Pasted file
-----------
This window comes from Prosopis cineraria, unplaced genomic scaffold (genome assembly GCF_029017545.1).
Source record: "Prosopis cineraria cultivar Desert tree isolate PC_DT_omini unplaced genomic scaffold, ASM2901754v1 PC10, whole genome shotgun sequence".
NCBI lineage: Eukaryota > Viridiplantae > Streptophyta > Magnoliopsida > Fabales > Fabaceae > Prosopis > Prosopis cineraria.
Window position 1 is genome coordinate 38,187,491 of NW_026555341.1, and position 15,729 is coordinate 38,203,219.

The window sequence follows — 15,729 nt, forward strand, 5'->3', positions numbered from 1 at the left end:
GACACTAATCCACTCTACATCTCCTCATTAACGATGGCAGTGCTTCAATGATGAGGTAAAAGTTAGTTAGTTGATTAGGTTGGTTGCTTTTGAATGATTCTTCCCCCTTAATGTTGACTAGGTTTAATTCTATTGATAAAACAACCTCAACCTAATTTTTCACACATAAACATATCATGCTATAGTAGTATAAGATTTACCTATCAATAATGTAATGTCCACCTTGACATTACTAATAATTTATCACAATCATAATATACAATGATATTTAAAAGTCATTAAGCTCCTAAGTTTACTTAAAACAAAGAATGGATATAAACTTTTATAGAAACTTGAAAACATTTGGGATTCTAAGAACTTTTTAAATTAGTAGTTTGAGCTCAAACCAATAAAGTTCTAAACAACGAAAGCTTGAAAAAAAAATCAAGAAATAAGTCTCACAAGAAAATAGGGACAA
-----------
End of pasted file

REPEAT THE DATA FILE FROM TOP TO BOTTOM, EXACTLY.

This window comes from Prosopis cineraria, unplaced genomic scaffold (genome assembly GCF_029017545.1).
Source record: "Prosopis cineraria cultivar Desert tree isolate PC_DT_omini unplaced genomic scaffold, ASM2901754v1 PC10, whole genome shotgun sequence".
NCBI lineage: Eukaryota > Viridiplantae > Streptophyta > Magnoliopsida > Fabales > Fabaceae > Prosopis > Prosopis cineraria.
Window position 1 is genome coordinate 38,187,491 of NW_026555341.1, and position 15,729 is coordinate 38,203,219.

The window sequence follows — 15,729 nt, forward strand, 5'->3', positions numbered from 1 at the left end:
GACACTAATCCACTCTACATCTCCTCATTAACGATGGCAGTGCTTCAATGATGAGGTAAAAGTTAGTTAGTTGATTAGGTTGGTTGCTTTTGAATGATTCTTCCCCCTTAATGTTGACTAGGTTTAATTCTATTGATAAAACAACCTCAACCTAATTTTTCACACATAAACATATCATGCTATAGTAGTATAAGATTTACCTATCAATAATGTAATGTCCACCTTGACATTACTAATAATTTATCACAATCATAATATACAATGATATTTAAAAGTCATTAAGCTCCTAAGTTTACTTAAAACAAAGAATGGATATAAACTTTTATAGAAACTTGAAAACATTTGGGATTCTAAGAACTTTTTAAATTAGTAGTTTGAGCTCAAACCAATAAAGTTCTAAACAACGAAAGCTTGAAAAAAAAATCAAGAAATAAGTCTCACAAGAAAATAGGGACAA